Baby boxes

What should we think about baby boxes?

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Baby boxes are an interesting concept.

The American Academy of Pediatrics has recommended, for example, that babies sleep in their parent/caregiver’s room for the first 6-12 months of life — but not in the same bed. Bed sharing has been linked to sudden infant death syndrome as well as suffocation.

Well, last year Temple University (in Philadelphia) started a SAFE-T program. They give baby boxes to new moms. If you’re unfamiliar with what a baby box is and can’t determine it from the name, check out the photo with this post. You will get it 🙂

Research on baby boxes

Now the SAFE-T baby boxes experiment has gone on 12 months, and the results are in.

It reduced bed sharing by 25% across the first eight days of life, on average. Here’s a quote from the lead researcher:

“We are pleased with the results of this first-of-its-kind study,” said Megan Heere, lead investigator and medical director of the Well Baby Nursery at Temple University Hospital. “Future studies are needed to determine if the effect of this intervention is sustainable through the first six to 12 months of life, and if this intervention can significantly reduce the incidence of sleep-related death in large populations over time.”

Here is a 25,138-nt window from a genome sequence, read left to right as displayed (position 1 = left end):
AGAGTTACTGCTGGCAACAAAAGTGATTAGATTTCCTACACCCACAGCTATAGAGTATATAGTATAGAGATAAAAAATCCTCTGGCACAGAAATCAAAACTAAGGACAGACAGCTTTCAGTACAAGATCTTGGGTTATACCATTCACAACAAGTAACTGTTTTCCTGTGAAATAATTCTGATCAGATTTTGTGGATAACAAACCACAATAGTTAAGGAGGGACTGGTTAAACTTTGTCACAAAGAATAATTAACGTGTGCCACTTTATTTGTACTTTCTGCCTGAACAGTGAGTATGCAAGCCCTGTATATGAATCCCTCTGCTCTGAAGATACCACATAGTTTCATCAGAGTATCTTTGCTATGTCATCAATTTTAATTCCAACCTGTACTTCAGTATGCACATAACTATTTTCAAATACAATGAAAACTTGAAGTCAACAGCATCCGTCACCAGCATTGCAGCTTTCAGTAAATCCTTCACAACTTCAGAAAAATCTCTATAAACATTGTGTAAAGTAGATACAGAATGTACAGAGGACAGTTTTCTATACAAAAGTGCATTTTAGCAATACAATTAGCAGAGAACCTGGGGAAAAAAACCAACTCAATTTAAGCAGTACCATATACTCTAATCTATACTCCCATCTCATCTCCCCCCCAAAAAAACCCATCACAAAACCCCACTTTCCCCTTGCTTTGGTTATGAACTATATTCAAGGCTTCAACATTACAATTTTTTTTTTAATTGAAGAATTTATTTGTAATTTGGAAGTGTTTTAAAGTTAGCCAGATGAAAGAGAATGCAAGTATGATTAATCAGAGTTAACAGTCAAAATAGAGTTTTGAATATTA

It should also be noted that this study found a 50% drop in bed sharing among breast-fed babies, and breast-fed babies tend to be more apt to want to share the bed.

But — and this is an important ‘but’ — only 12% of the mothers in the study used the baby boxes as the primary sleeping method.

The U.S. infatuation with baby boxes

A lot of this comes from Finland, where newborns sleep in cardboard boxes provided by the government. Finland is a very different type of country than the U.S., yes, but its infant mortality rate is half of ours — about 2.5 for every 1,000 births. Before this Temple research above, states like New Jersey took the baby boxes idea from Finland. Globally, the Finnish concept is becoming very popular.

My take

Honestly, I’m for whatever works for a given set of parents/caregivers — and if the Nightingales come into a house and need to work with baby boxes, so be it. No one wants to see bed sharing leading to anything drastic or awful happening. And honestly, you can’t argue with the results of the baby boxes in Finland and other areas that have tried them out.

Have you tried baby boxes? What’s your view?

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